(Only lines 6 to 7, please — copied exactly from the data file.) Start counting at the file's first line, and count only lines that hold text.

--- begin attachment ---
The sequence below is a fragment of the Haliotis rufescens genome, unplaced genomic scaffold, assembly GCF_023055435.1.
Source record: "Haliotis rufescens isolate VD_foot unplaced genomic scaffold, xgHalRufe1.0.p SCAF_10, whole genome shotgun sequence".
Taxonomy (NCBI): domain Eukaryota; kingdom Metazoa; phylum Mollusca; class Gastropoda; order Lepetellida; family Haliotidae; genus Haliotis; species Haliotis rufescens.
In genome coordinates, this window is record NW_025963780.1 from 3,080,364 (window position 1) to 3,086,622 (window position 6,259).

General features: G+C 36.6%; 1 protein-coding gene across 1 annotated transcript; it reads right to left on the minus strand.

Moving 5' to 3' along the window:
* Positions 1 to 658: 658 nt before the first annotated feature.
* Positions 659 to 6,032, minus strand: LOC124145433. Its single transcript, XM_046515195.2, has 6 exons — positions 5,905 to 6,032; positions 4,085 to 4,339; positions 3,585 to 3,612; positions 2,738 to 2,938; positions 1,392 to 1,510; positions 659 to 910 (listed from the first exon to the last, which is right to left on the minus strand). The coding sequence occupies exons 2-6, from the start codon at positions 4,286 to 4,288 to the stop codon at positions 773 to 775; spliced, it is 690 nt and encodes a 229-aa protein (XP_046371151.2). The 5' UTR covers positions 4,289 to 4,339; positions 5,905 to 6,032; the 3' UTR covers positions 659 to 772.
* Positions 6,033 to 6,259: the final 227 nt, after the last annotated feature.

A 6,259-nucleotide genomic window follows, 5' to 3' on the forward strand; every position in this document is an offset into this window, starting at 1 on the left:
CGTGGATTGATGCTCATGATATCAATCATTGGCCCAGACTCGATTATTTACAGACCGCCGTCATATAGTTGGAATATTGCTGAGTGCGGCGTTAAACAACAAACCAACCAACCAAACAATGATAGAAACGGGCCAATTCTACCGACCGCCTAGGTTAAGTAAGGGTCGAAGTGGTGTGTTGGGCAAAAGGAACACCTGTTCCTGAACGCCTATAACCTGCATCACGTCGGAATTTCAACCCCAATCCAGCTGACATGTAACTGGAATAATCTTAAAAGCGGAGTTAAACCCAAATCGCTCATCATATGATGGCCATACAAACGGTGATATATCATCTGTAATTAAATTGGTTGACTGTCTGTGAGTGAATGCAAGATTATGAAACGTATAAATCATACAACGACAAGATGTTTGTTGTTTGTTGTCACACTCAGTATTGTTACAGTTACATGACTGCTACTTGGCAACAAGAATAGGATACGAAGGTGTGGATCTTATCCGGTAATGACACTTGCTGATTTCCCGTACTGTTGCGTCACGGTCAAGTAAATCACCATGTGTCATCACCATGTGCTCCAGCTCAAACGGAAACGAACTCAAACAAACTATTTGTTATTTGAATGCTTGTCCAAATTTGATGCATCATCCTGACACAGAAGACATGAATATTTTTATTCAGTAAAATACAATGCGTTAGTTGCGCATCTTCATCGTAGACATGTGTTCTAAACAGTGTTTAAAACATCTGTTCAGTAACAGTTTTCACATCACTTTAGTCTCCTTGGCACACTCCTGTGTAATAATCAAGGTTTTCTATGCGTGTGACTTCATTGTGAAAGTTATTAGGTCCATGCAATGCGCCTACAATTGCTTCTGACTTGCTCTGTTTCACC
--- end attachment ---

Moving 5' to 3' along the window:
* Positions 1 to 658: 658 nt before the first annotated feature.